By Jeremy Hallock
By James Khubiar
By Observer Staff
By Kelly Dearmore
By Jim Schutze
By Rachel Watts
By Lauren Drewes Daniels
Chocolate and Cheese, Ween (Elektra Records) and Made in USA, Pizzicato Five (Matador Records): Somewhere in between smug post-modern appropriation and sincerity lie these two bands--one of which consists of two wise-ass Yankees, the other of which is a Japanese export that succeeds where Deee-Lite failed miserably. Aside from The Black Album, Ween's fourth is the best Prince record of the year--a melange of Philly soul and P-Funk and Middle Eastern rhythms and lounge-rock and lo-fi Latin revenge songs, a creation born of studio craftsmanship and a childhood spent in the suburbs during the '70s. The P5 go more for '60s pop-culture points of reference--John Barry's James Bond theme, Twiggy, Lalo Schiffrin, Sly Stone--but, like Ween, never reduce the sum of the parts to a joke. In fact, it's all done with a rather straight face, which is what finally makes it so much fun.
The Decline and Fall of Heavenly, Heavenly (K Records): Amelia Fletcher's a little tougher than Claire Grogan, but only a little; otherwise, Heavenly is the '90s reincarnation of Altered Images--the frothy, perky, endearing band of a decade ago that recast the classic pop sound of the '60s for a thoroughly modern new-wave age. From the opening "Me and My Madness" (on which Fletcher sings, "I hear strings in songs when they're not there," and is then accompanied by a brief swell of violins) to the closers "Sperm Meets Egg, So What?" and "She and Me," Heavenly is just that--bubblegum-pop born again, sweet songs created by people unashamed to be so wonderfully white.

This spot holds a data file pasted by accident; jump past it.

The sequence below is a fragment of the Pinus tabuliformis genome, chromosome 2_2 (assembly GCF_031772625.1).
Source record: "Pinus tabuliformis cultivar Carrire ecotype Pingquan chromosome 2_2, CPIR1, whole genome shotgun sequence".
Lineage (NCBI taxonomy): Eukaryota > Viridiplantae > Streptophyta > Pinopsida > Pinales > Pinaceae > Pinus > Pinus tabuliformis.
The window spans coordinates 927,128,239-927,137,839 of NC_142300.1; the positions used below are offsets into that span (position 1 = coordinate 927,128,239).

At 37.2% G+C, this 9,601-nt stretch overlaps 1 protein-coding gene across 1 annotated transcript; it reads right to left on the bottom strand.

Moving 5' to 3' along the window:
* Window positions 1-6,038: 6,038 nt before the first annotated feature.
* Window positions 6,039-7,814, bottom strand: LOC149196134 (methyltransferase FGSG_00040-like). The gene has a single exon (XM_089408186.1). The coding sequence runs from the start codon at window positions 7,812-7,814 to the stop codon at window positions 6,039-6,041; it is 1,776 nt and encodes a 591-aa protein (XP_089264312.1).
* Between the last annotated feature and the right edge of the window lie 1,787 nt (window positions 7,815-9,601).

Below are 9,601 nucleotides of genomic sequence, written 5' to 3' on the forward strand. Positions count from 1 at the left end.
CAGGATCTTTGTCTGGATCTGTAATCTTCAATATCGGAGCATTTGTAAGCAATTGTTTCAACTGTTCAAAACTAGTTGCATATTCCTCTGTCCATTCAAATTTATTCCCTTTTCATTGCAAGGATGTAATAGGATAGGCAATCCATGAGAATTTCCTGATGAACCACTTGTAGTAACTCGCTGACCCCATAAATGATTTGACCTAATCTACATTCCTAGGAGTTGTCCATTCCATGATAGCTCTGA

Pirate Prude, Helium (Matador Records): The middle two songs on this six-song EP (perhaps the longest EP in history) are the Whore Songs: on "XXX," Mary Timony sings that she's not for free, but "I'll take your love if your love will pay me"; on "OOO," she offers herself as candy, droning in a flat and pretty voice that "you can suck me or leave me in the wrapper sticky." The rest of the songs equate love with death, Timony's creepy come-ons doubling as violent threats ("You got a skull, baby, you got a spine, after I'm done with you I'll spit them out like rinds"), and all six songs are set to the most dissonant, harrowing pop songs of the year--like, if Bedhead was fronted by Thalia Zedek and Polly Jean Harvey.
Superunknown, Soundgarden (A&M Records): Twenty years from now, for better or worse, kids will call their classic-rock station and request "Black Hole Sun" the way they tie up phone lines begging to hear "Stairway to Heaven" just one more time; it's as beautiful as it is brutal, as soft as it is loud, classic-(arena-)rock redone brand-new--not the best song on Superunknown ("Let Me Drown" or "Kickstand" possess better riffs, "Like Suicide" is creepier), but a great Rock Single. After regurgitating Blue Cheer-Zep-Sabbath rip-riffs for a handful of records, Soundgarden finally struck upon the right mixture of hard-rock and punk, standing tall upon the same middle ground into which Pearl Jam quickly sinks.
Martinis and Bikinis, Sam Phillips (Virgin Records): As Leslie Phillips, she sang disco for Jesus, extolling His praises over a cheesy technobeat that garnered her a rep as the Madonna of the born-again crowd. As Sam Phillips, she speaks ill of the church, referring to herself and husband-producer T Bone Burnett as "Christian atheists," meaning they believe in not believing. And so here's a record filled with faintly veiled anti-church songs ("Baby I Can't Please You," "Circle of Fire" with its references to "magic ladders in the sky") layered underneath lush, Beatley production--so Beatley, in fact, the record closes with a fiery, threatening version of Lennon's "Gimme Some Truth.